Carbondale-based Clean Energy Collective employs 71 people, with 35 in Boulder, 30 in Broomfield and a half dozen others working remotely. Last month, it started two new arrays in Golden for customers of Xcel Energy Inc. (NYSE: XEL). The company will have seven projects on the Front Range after the two arrays are completed.
The company also plans additional arrays for Fort Collins Utilities at the former Dreher pickle factory at 500 Riverside Ave. in Fort Collins, and for the Poudre Valley Rural Electric Association on North Whitcomb Street near Terry Lake north of Fort Collins in Larimer County.
Founded in 2010 by chief executive Paul Spencer, Clean Energy Collective is owned by its employees as well as a handful of private-equity investors. The company adopted its community solar business model when it built its first projects on the Western Slope. Since then, it has built or is developing 40 projects nationwide with 18 utilities in eight states for a total of 26 megawatts of community solar capacity.
Spurred by the Colorado Community Solar Gardens Act, the company has seen rapid growth and expects additional progress as other states pass similar legislation, said Chief Operating Officer Tom Sweeney, who joined Clean Energy Collective in 2012 when the company employed seven people.
“We’ve been a participant in the legislative process across a number of states,” Sweeney said.
Established in 2010, the Community Solar Gardens Act authorized development of community solar arrays in the state and set standards for them.
In Northern Colorado, Poudre Valley REA aims to buy power from Clean Energy Collective’s new solar array to be built in Larimer County. The 500,000-watt array will contain 2,000 solar panels.
Poudre Valley REA built Northern Colorado’s first community solar array in 2012 and plans to break ground on the second array this summer.
Poudre Valley REA spokeswoman Amy Holmquist said the rural electric distribution cooperative had little solar experience, so Clean Energy Collective has helped the utility with the important details of the arrays.
“We purchase the power from the solar arrays, and they are responsible for maintaining it, things our linemen don’t know how to do with solar panels,” she said. “It also creates a way for any of our members to invest.”
The ability for individual customers – including businesses, local governments and residents – to buy solar panels in the community solar gardens it builds has drawn utilities to Clean Energy Collective. Utility customers buy individual panels in the community solar gardens for a few hundred dollars apiece, and utilities then credit customers for electricity generated by the panels. The credit to customers is similar to the amount they would receive if they owned a rooftop solar array, so customers see savings on their utility bills.
Clean Energy Collective funds the solar projects built by contractors it hires. Its profits come from customers buying panels at higher prices than the company spends building the arrays. The solar panels can last 20 to 35 years, but Clean Energy Collective maintains an operations and maintenance trust account funded by initial sales proceeds and ongoing contributions from electricity production to replace older panels and other equipment.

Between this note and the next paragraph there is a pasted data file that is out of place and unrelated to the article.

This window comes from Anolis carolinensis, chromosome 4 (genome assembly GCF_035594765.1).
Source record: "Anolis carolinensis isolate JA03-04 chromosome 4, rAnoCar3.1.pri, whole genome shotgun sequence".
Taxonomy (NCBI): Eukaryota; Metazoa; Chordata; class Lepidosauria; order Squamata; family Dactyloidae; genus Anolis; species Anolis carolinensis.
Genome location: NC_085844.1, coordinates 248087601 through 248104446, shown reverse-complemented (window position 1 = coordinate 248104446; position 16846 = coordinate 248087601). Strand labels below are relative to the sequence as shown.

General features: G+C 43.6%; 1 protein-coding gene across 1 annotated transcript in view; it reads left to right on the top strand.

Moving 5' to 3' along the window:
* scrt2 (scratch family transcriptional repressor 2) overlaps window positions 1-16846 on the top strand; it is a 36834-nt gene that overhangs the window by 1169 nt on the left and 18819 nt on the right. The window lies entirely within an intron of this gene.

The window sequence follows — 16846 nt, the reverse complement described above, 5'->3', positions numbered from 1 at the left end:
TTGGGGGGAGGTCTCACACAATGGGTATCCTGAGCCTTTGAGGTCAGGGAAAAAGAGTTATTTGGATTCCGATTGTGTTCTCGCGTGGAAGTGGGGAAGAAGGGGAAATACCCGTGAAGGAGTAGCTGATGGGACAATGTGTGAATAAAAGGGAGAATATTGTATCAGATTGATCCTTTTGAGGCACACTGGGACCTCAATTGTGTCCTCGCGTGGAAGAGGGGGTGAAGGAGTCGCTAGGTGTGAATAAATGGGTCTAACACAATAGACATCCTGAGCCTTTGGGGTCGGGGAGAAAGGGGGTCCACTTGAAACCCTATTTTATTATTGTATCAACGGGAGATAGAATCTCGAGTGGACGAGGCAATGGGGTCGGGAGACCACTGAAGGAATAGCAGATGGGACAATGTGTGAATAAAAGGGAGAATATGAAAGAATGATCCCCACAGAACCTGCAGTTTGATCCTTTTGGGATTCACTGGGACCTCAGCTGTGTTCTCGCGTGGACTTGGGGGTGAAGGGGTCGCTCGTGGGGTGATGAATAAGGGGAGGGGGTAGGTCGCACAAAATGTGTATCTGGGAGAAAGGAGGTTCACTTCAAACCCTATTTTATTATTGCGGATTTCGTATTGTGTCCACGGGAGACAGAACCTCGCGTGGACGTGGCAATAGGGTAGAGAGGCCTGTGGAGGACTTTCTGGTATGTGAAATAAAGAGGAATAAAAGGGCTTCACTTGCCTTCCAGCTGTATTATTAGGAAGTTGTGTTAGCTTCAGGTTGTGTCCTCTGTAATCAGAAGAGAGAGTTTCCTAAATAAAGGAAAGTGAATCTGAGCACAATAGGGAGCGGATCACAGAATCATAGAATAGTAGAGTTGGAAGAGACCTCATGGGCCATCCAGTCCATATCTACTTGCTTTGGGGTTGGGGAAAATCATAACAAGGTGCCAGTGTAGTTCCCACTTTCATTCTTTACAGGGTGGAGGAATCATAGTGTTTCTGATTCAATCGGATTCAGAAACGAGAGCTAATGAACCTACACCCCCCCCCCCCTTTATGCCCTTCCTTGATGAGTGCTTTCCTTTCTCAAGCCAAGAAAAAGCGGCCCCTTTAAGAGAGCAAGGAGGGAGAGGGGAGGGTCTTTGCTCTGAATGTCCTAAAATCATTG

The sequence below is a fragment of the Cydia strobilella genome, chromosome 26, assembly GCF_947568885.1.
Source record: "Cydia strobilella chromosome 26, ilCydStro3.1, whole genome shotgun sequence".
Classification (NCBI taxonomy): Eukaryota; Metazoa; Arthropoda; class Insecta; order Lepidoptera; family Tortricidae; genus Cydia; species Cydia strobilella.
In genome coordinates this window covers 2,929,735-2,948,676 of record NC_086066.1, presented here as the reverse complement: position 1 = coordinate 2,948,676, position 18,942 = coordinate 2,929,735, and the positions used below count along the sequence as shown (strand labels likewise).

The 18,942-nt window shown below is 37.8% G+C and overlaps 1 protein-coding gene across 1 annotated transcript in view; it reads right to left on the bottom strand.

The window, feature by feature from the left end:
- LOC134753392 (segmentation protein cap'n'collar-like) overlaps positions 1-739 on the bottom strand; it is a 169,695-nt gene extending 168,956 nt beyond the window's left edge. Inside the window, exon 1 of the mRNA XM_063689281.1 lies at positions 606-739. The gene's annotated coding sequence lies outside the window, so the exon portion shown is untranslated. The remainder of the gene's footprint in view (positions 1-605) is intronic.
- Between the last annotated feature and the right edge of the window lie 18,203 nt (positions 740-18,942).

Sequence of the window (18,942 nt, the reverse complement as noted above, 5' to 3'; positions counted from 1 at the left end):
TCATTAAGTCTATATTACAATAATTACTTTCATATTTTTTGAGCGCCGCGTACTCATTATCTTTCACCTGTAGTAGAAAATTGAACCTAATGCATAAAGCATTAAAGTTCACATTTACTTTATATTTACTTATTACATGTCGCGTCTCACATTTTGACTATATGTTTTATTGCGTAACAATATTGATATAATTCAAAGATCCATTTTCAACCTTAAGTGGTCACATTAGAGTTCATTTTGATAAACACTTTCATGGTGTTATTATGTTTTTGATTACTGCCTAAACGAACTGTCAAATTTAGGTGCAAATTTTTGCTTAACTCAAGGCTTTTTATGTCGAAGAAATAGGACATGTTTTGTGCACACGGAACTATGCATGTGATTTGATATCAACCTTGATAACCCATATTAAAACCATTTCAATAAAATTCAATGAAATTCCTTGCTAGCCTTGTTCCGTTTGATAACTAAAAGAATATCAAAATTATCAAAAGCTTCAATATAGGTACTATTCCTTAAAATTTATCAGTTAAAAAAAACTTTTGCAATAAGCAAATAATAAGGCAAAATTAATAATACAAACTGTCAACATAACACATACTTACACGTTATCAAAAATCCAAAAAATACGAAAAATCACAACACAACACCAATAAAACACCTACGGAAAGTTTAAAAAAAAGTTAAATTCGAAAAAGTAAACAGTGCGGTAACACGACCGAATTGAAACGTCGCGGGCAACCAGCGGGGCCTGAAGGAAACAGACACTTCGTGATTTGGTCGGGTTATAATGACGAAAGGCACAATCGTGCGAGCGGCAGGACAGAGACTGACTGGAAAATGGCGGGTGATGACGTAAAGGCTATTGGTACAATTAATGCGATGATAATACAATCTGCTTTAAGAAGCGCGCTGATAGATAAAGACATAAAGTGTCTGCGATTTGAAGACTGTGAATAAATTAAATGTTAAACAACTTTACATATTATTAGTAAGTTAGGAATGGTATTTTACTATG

Utilities such as Xcel are interested because they must meet a state mandate to generate 30 percent of their power from renewable energy by 2020. Similarly, rural electric utilities must provide 20 percent of their electricity from renewables by 2020.
Utilities also have responded to demands from customers to offer more renewable energy, Sweeney said. Some live in apartment buildings while others have roofs that face the wrong direction and cannot optimally capture the sun’s rays. Other people do not want to make the investment of installing an entire array.
“There is large group of ratepayers or utility customers who are interested in using renewable energy or being able to have renewable energy supplied to them, but they can’t put solar panels on their roof – or they don’t own a roof,” Sweeney said.
Christine Beadle, solar analyst for NPD SolarBuzz in California, has followed Clean Energy Collective since it was established. She pointed to the Clean Energy Collective’s 50-year warranty program that pays for repairs and replacements of solar panels and other equipment as a major factor that differentiates the company from others.
“Clean Energy Collective set up a model that works for a very long time,” she said. “They also thought about everything that could go wrong, everything that people wanted.”
“They have adjusted that over time as they’ve moved on and moved into different places,” she added. “It’s been amazingly successful.”
Steve Lynn can be reached at 970-232-3147, 303-630-1968 or firstname.lastname@example.org. Follow him on Twitter at @SteveLynnBW.